REDMOND, Wash., Oct. 28, 2004 — Microsoft Corp. today announced the filing of three new anti-spam lawsuits under the CAN-SPAM federal law as part of its continued commitment to solving the spam problem for Internet users worldwide. The announcement was made in conjunction with industry partners America Online Inc., EarthLink Inc. and Yahoo! Inc., who also filed separate lawsuits against accused spammers today in courts in Virginia, Georgia and California. America Online filed two lawsuits, and EarthLink and Yahoo! each filed a single lawsuit.
Collectively, these four Internet service providers continue to change the economics of spam by identifying and targeting top alleged spammers, said Aaron Kornblum, Microsofts Internet safety enforcement attorney. Microsoft alone has supported more than 100 legal actions worldwide, including 75 lawsuits in the United States, against those who strain our consumers inboxes with unwanted and deceptive e-mail, many carrying and transmitting malicious code, spyware and links to phishing sites.
Todays three lawsuits filed by Microsoft allege that defendants spoofed the domains of all four Internet service providers and used open proxies to route the e-mails. The defendants, one named defendant and two John Does, allegedly sent millions of e-mail messages advertising herbal growth supplements, mortgage services and get-rich-quick schemes, all in violation of the CAN-SPAM federal law.
At the same time, America Online filed two lawsuits in Federal Court both naming numerous John Does as defendants and alleging violations of federal and state laws. One lawsuit is the very first to expressly target SPIM for AOL, and the most significant spimmer lawsuit ever filed in the industry, as it addresses instant messenger spam and chat room spam. The next lawsuit is the first AOL enforcement action against a spammer peddling controlled substances, including Vicodin and other pharmaceuticals, which are legally available only with a physicians prescription.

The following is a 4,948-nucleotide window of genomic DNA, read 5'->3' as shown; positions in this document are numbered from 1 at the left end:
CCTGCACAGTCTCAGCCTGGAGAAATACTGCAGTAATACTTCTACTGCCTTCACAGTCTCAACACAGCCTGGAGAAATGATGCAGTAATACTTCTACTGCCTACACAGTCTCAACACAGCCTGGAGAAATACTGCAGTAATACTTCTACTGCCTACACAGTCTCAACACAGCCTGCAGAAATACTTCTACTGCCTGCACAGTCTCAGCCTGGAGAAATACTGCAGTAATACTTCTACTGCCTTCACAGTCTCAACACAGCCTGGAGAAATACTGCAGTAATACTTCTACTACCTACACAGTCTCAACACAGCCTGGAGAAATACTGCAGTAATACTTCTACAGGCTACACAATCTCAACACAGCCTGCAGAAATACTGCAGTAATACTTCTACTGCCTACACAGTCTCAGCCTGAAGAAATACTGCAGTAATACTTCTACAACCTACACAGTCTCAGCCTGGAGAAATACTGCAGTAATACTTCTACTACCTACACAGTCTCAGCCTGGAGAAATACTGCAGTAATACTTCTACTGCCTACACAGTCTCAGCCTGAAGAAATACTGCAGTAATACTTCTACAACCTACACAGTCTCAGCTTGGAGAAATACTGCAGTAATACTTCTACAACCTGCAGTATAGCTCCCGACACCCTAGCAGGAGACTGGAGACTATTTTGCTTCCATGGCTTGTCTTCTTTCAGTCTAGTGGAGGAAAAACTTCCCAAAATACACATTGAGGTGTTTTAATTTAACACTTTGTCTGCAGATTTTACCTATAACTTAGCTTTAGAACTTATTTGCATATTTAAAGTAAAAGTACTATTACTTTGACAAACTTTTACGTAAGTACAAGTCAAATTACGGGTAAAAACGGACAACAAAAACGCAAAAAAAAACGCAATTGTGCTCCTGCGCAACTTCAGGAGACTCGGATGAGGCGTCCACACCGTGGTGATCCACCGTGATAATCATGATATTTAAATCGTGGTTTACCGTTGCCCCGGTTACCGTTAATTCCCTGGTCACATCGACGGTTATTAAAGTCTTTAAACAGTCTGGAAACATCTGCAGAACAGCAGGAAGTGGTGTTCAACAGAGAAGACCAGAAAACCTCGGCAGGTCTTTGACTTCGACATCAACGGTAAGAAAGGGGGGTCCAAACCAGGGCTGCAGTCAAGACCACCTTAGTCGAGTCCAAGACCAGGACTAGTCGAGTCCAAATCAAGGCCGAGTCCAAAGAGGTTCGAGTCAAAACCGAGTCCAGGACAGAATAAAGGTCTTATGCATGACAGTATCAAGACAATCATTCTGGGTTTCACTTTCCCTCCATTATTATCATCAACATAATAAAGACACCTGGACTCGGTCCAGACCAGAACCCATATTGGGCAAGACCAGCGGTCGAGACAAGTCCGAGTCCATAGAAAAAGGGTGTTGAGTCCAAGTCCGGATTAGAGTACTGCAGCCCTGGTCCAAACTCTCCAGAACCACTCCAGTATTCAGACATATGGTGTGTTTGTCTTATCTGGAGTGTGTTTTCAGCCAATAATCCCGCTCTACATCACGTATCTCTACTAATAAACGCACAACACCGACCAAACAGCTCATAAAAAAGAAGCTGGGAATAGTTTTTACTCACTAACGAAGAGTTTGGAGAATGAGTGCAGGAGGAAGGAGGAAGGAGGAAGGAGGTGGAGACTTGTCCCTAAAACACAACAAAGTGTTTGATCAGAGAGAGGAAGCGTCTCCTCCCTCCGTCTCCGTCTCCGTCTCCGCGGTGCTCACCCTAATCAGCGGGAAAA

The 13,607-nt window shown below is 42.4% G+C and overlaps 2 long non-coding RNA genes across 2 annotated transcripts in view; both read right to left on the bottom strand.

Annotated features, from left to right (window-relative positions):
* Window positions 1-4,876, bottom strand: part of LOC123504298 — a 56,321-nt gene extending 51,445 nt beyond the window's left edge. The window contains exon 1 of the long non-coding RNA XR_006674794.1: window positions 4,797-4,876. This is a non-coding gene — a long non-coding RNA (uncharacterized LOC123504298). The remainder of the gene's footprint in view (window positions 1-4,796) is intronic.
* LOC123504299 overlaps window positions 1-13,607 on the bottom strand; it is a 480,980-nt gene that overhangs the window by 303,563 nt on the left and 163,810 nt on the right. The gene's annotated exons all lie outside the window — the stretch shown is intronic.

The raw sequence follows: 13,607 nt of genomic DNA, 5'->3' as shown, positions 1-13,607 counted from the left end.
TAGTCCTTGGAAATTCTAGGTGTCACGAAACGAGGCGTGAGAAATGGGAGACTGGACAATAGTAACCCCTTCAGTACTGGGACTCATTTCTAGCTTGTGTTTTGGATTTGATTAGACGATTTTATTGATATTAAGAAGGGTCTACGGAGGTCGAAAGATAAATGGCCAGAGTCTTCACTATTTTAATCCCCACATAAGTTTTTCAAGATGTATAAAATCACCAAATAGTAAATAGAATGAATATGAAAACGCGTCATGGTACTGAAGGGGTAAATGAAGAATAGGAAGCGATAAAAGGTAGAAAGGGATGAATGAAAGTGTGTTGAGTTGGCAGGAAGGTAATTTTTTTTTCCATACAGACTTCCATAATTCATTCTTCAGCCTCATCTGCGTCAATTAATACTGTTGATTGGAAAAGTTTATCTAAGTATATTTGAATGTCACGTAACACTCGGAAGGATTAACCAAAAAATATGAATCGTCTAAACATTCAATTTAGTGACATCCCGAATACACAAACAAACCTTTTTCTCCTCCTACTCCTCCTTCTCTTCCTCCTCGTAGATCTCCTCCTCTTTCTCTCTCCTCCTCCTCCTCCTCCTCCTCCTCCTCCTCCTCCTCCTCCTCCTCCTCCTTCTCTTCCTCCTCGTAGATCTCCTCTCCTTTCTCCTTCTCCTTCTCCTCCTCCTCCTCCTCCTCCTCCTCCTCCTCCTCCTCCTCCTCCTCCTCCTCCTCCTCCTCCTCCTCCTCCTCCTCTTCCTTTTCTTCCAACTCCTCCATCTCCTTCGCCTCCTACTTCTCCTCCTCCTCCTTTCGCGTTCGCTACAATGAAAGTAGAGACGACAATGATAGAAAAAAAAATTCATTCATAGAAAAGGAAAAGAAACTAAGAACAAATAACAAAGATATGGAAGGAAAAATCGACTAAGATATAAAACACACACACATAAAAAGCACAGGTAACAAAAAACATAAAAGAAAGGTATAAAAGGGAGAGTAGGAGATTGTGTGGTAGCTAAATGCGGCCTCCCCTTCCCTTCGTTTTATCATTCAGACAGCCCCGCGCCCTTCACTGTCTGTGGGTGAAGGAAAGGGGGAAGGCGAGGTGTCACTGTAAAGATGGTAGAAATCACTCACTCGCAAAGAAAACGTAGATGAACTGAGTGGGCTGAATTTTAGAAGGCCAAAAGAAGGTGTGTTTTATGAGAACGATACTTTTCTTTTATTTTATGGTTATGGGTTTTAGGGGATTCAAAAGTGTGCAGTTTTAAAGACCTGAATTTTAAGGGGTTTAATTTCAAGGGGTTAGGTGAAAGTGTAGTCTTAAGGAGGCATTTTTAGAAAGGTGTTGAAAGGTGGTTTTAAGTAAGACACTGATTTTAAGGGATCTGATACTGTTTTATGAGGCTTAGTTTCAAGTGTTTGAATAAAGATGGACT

EarthLink filed a lawsuit against numerous John Doe defendants who used illegal and deceptive e-mails to advertise prescription drugs available without a legitimate prescription and low mortgage or loan rates, in many cases attempting to collect and re-sell consumers names and contact information. EarthLinks complaint charges the defendants with violating the CAN-SPAM Act, along with other federal and state statutes.
Yahoo! filed a lawsuit against East Coast Exotics Entertainment Group Inc. and Epoth LLC for allegedly disguising their identity, designing messages to circumvent spam filters, and using sexually explicit subject lines to send unsolicited sexually oriented spam e-mail messages. Yahoo! accuses the defendants of violating the CAN-SPAM federal law, the Computer Fraud and Abuse Act, the California Computer Crime Statute, and the civil conspiracy law.
This is the second round of junk-e-mail-related enforcement actions filed by the anti-spam alliance, which was founded in April 2003 and is led by AOL, EarthLink, Microsoft and Yahoo! On March 10, 2004, these companies collaborated to file the first major industry lawsuits against accused spammers alleging violations under the new CAN-SPAM federal law, which went into effect on Jan. 1, 2004.
On the technical side, these companies collaborated in June to present a host of detailed best practices and technical recommendations for the entire industry in an effort to fight the scourge of spam. Their proposals recommended actions and policies for the entire online industry and focused primarily on two key issues: helping solve the e-mail forgery problem by eliminating domain spoofing through cryptographic-based and Internet Protocol (IP)-based solutions, and best practices to help prevent ISPs and their customers from being sources of spam.
Additional details of all four companies lawsuits are available on their respective press Web sites.
Founded in 1975, Microsoft (Nasdaq "MSFT") is the worldwide leader in software, services and solutions that help people and businesses realize their full potential.
Note to editors: If you are interested in viewing additional information on Microsoft, please visit the Microsoft® Web page at http://www.microsoft.com/presspass on Microsoft's corporate information pages. Web links, telephone numbers and titles were correct at time of publication, but may since have changed. For additional assistance, journalists and analysts may contact Microsoft's Rapid Response Team or other appropriate contacts listed at http://www.microsoft.com/presspass/contactpr.asp .